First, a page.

Offshore wind energy players will have opportunities to bid for development rights in up to a dozen lease sales through 2028, including four this year, after the U.S. Interior Department unveiled on April 24 its latest five-year plan.

The offshore wind leasing schedule, tied to federal oil and gas leasing as stipulated by the Inflation Reduction Act (IRA), includes sales across the Atlantic, Gulf of Mexico (GoM), Pacific and offshore U.S. territories. Its release comes as the Biden administration continues efforts to boost offshore wind capacity. So far, eight commercial-scale offshore wind projects have been approved and four offshore wind lease auctions have been held under the current administration.

“As we look toward the future, this new leasing schedule will support the types of renewable energy projects needed to lower consumer costs, combat climate change, create jobs to support families and ensure economic opportunities are accessible to all communities,” Interior Secretary Deb Haaland said in release. “Our offshore wind leasing schedule will provide predictability to help developers and communities plan ahead and will provide the confidence needed to continue building on the tremendous offshore wind supply chain and manufacturing investments that we’ve already seen.”

The U.S. is targeting 30 gigawatts (GW) of offshore wind energy capacity. To date, more than 10 GW—enough to power nearly 4 million homes according to the Interior Department—of clean energy projects have been approved.

However, offshore wind developers have endured challenges related to high interest rates, supply chain issues and inflation. The woes have slowed some projects and halted others, but some have continued to move forward as regulators—including at the state and federal levels—do what they can to ease burdens.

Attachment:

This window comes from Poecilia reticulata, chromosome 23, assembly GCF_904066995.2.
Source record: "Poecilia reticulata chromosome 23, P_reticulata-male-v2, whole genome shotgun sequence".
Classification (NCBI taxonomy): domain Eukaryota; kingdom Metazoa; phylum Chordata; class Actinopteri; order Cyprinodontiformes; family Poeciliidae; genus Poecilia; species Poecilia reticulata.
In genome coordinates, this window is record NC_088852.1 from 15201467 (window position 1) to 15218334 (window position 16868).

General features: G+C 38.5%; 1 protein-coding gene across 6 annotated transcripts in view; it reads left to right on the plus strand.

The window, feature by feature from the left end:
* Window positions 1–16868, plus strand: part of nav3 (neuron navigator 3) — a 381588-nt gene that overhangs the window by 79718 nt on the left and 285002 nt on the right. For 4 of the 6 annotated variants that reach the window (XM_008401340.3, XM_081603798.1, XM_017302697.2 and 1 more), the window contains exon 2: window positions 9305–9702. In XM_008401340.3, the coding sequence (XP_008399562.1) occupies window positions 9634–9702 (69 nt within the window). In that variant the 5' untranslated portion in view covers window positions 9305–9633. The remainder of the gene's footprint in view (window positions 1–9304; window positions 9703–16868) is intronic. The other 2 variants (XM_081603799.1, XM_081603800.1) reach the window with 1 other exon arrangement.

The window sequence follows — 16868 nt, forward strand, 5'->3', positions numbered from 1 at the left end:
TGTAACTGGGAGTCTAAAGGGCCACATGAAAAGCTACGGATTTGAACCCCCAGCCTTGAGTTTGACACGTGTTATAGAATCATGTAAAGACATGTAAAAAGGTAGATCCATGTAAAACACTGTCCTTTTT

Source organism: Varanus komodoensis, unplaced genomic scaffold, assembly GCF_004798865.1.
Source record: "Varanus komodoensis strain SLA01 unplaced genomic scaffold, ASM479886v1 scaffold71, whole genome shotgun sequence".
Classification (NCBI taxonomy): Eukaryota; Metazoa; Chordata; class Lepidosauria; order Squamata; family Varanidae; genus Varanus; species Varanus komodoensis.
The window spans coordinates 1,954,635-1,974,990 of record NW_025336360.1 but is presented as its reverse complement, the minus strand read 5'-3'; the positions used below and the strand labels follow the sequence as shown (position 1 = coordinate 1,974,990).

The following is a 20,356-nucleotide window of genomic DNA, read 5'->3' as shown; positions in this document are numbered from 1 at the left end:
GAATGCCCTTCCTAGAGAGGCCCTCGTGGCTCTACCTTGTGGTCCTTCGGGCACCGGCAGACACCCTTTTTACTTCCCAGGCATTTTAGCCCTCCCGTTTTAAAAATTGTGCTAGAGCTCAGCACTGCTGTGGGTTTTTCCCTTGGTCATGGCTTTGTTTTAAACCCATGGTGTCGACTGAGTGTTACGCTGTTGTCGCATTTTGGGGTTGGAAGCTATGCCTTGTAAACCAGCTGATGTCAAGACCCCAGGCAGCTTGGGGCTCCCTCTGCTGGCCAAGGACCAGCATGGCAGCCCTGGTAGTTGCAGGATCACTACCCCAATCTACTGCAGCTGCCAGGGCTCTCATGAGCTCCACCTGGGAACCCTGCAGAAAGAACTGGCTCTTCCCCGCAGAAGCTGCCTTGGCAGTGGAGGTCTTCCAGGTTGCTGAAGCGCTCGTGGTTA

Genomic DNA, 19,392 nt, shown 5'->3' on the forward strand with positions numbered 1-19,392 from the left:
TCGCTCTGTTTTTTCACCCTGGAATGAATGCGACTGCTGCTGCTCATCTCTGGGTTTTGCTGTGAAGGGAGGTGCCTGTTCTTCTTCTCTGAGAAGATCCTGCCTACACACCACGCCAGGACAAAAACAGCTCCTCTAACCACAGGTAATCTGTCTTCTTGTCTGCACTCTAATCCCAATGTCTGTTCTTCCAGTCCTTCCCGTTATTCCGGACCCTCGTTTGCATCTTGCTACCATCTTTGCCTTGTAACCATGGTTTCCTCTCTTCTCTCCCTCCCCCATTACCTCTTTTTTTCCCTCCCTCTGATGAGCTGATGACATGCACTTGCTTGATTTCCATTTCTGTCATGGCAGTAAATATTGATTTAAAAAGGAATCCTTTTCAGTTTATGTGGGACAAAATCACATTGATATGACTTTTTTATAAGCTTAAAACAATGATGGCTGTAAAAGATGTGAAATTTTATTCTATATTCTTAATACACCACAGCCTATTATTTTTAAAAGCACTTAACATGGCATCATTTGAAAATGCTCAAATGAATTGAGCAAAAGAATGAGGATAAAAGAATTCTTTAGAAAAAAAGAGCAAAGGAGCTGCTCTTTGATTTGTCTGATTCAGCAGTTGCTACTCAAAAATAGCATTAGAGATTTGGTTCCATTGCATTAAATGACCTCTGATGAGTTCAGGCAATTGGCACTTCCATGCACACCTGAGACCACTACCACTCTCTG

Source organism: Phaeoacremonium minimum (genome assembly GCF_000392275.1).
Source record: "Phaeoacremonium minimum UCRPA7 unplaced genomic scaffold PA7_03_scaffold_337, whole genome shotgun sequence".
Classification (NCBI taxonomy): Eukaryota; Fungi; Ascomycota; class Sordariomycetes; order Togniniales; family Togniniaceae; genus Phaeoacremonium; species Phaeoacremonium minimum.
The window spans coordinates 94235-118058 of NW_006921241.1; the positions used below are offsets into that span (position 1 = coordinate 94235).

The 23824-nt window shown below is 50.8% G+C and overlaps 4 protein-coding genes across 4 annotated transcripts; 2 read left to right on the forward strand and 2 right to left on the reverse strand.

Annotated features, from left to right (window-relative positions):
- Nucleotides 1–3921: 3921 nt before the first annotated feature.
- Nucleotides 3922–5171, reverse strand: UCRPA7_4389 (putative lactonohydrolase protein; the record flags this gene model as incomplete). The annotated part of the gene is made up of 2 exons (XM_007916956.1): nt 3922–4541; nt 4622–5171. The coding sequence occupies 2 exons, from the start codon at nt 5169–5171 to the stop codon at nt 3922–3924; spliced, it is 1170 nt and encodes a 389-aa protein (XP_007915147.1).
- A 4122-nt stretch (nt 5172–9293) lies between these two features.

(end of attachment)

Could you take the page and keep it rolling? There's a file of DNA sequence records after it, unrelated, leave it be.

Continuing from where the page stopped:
The Interior Department on April 24 also said it finalized a rule to increase certainty and reduce offshore wind project costs by modernizing regulations and streamlining processes. Besides establishing a public renewable energy leasing schedule, the rule improves the facility design, fabrication and installation certification and verification process; tailors financial assurance requirements and instruments; and reforms the Bureau of Ocean Energy Management’s (BOEM) renewable energy auction regulations among other changes, according to a news release.

While the new wind leasing schedule is seen as a positive, consistent and predictable lease sales are needed for all offshore energy production including oil and gas, according to Erik Milito, president of the National Ocean Industries Association. In an April 24 statement, Milito said the Interior Department may struggle to comply with the IRA and have annual offshore wind lease sales, given only three oil and gas lease sales are scheduled for the next five years.


It’s Final: Only 3 Oil, Gas Lease Sales Set for GoM in New Program

“Any actions to delay or reduce Gulf of Mexico oil and gas lease sales could inadvertently delay offshore wind lease sales,” Milito said. “Periods of inactivity in lease sales—whether for wind or oil and gas—only increase uncertainty and risk driving investment dollars overseas. Sustaining regular lease sales for all energy sources ensures energy continuity, promotes economic growth and maintains America’s competitiveness in the global energy market.”

The IRA states that BOEM can only issue a lease for offshore wind development if, in the previous year, the agency offered at least 60 million acres for oil and gas leasing on the Outer Continental Shelf.

The latest offshore wind lease schedule includes four sales for 2024: one each in the Central Atlantic, Gulf of Maine, GoM and offshore Oregon. The schedule has one sale planned for 2025 in the GoM; one in 2026 for the Central Atlantic; and two for 2027 in the GoM and New York Bight. Four more are scheduled in 2029: offshore California, a U.S. territory, the Gulf of Maine and offshore Hawaii.

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